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Lecture 20

# Lecture 20: "Population Ecology"

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School
Department
Biology
Course
Biology 1001A
Professor
Susanne Kohalmi
Semester
Fall

Description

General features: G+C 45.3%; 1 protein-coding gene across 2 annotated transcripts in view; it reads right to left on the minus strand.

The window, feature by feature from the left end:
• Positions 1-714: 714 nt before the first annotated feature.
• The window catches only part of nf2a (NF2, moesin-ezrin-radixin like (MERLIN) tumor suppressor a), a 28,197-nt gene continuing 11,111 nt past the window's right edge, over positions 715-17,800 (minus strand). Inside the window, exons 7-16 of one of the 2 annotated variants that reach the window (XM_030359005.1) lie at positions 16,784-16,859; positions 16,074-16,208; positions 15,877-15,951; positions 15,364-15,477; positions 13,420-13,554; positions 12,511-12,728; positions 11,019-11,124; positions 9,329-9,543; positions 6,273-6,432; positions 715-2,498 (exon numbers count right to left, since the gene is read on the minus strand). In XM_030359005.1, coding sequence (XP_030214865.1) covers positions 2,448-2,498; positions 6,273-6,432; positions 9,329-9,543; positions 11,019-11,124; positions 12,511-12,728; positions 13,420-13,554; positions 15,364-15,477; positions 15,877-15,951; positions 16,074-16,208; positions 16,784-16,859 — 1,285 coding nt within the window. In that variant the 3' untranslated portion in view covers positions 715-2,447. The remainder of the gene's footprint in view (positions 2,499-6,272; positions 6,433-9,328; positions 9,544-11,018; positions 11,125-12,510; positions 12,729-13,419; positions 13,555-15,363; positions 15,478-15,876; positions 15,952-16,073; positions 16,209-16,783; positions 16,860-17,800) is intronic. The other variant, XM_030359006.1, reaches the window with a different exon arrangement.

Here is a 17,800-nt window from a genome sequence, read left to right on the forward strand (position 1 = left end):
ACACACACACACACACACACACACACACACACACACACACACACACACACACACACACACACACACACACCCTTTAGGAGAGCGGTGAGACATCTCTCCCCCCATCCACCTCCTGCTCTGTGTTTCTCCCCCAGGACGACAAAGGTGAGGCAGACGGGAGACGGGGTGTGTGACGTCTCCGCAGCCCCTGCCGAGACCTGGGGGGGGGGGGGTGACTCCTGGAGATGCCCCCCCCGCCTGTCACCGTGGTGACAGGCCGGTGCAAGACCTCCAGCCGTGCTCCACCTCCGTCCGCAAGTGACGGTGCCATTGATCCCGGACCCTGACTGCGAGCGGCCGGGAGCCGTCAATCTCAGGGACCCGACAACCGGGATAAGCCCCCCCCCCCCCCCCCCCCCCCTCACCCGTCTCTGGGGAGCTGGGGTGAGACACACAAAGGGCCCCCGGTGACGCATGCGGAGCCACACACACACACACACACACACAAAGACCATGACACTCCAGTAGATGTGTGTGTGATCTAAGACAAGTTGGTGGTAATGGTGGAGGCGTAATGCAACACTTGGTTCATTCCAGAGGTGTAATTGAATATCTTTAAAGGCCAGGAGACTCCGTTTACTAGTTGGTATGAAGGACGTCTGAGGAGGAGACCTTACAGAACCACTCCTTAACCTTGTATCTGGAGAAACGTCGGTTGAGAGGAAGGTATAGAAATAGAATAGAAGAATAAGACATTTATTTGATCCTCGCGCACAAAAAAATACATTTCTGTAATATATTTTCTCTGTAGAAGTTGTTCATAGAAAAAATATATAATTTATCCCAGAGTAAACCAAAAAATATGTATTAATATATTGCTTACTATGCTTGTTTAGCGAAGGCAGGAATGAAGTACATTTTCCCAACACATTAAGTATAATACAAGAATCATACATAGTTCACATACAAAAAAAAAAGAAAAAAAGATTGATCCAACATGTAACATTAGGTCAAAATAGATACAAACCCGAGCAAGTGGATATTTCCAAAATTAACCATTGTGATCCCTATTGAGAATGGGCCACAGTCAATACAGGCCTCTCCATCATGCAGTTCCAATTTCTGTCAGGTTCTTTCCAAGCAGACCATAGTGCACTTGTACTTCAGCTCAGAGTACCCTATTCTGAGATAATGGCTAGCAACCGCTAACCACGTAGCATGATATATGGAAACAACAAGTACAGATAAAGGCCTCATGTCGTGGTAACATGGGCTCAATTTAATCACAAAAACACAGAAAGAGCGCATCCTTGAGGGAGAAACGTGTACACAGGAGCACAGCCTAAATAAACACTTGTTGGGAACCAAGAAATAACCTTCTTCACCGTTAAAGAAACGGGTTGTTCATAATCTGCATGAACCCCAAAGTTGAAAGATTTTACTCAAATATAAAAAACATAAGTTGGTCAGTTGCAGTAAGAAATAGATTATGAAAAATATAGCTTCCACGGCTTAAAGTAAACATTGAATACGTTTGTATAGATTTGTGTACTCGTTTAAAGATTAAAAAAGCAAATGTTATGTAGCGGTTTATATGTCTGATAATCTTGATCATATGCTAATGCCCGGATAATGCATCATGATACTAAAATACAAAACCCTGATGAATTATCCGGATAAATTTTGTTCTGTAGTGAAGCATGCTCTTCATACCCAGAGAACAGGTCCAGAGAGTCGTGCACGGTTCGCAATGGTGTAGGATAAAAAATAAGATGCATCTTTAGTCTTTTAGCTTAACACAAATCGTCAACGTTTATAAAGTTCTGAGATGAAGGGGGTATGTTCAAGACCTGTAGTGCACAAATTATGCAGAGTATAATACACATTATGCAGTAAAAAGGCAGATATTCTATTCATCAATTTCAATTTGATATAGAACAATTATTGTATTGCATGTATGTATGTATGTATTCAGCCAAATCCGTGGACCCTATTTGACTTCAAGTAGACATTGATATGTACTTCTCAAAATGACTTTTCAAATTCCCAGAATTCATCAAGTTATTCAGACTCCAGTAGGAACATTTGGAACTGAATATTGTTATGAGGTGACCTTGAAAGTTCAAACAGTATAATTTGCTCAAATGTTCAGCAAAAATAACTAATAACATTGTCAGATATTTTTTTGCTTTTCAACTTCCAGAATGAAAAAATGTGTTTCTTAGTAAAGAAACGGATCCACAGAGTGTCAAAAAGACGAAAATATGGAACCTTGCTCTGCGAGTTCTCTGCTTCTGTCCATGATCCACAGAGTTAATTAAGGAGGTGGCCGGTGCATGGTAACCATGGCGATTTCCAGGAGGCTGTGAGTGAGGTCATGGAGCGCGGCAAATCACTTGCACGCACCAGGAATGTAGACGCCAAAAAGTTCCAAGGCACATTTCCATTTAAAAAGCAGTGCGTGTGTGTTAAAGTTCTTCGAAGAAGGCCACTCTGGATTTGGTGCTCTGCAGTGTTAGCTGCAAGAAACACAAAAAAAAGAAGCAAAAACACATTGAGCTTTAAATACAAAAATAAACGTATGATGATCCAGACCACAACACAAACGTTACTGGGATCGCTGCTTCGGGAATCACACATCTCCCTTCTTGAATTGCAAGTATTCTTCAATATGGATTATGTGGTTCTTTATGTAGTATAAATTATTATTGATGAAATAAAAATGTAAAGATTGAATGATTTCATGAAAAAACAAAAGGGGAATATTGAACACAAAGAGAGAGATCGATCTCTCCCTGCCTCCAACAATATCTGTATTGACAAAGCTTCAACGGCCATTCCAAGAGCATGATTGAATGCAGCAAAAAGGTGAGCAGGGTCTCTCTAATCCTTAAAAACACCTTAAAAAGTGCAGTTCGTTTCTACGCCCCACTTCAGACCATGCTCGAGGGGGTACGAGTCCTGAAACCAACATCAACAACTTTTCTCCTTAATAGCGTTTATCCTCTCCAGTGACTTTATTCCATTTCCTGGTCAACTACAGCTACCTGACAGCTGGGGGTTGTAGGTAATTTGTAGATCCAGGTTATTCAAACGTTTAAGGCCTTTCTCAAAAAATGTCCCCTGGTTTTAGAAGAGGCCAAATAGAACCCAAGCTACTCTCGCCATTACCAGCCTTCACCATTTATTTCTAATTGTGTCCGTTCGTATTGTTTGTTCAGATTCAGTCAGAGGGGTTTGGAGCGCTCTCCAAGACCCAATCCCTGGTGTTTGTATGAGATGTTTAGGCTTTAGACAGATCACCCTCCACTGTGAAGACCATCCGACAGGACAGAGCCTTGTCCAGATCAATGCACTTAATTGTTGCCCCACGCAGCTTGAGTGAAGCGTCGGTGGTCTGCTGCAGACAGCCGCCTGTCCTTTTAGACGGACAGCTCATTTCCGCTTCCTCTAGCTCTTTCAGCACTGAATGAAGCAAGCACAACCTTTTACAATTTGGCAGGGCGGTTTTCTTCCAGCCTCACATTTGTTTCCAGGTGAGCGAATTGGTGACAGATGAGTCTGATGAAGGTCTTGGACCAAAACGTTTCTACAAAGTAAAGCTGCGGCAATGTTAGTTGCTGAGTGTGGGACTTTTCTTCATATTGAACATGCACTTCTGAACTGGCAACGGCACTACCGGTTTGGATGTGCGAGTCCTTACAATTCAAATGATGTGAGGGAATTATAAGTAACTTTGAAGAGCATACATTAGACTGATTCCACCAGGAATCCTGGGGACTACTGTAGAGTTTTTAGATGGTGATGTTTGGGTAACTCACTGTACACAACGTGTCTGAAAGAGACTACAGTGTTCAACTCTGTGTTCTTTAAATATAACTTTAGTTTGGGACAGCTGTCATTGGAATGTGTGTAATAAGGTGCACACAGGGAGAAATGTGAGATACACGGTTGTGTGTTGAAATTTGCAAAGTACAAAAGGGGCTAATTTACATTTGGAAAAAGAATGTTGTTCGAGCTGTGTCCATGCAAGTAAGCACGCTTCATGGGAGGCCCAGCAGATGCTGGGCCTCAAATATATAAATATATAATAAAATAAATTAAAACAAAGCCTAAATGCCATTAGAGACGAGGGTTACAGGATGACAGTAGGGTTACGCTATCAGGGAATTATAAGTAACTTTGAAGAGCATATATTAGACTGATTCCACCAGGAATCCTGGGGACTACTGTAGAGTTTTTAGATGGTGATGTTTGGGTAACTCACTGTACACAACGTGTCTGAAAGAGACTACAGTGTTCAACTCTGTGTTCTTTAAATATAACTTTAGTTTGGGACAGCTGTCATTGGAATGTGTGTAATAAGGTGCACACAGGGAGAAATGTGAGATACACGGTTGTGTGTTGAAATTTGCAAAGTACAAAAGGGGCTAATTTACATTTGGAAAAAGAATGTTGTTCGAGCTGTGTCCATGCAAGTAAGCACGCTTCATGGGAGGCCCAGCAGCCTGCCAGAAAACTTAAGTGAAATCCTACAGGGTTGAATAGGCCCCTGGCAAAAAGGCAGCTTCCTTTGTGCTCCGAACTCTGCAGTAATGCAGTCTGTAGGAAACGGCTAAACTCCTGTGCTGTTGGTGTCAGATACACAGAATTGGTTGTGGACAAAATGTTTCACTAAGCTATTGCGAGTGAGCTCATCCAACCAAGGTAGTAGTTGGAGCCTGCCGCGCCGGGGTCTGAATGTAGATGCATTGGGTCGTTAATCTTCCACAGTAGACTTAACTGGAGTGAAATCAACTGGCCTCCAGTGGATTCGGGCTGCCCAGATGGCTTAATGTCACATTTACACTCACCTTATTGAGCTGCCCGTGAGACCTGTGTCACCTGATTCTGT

Biology Lecture No. 20: Population Ecology (Monday, November 21, 2011) RECALL (Practical Implications of Transmission Mode Hypothesis): -By reducing the chances for indirect transmission of parasitic species in affected human areas, such parasites will have to rely more on direct transmission, and therefore the evolution of less virulent parasites will be promoted. Population Ecology: -A population can be defined as a group of individuals of the same species, living in a defined geographic area. Characteristics Of Populations: -Populations have many attributes that are not associated with individuals which include: allele and genotype frequencies, population size (N), geographic range, sex ratio, age structure, and rate of growth. Estimating Population Size (N): -Population size for non-moving organisms can be easily determined, however for such organisms that freely move, the Mark-recapture method can be applied. The Mark-Recapture Method: -Capture and mark an initial sample (M). -Later, capture a second sample of animals (C) and see how many are marked as recaptured (R). -This method can be simplified by the formula R/C = M/N or when calculating population size, N = MC/R Assumptions Of Mark-Recapture Method: -Marked and unmarked animals are equally likely to be captured. -Marks don’t affect survival. -Marks don’t wear off or become unnoticeable. -Time between two samples is long enough for marked animals to mix freely with unmarked animals, but not too long that the population changes size (old individuals die, new individuals are born). Population Density: -Density for a population can be defined as the population over the area or volume of the
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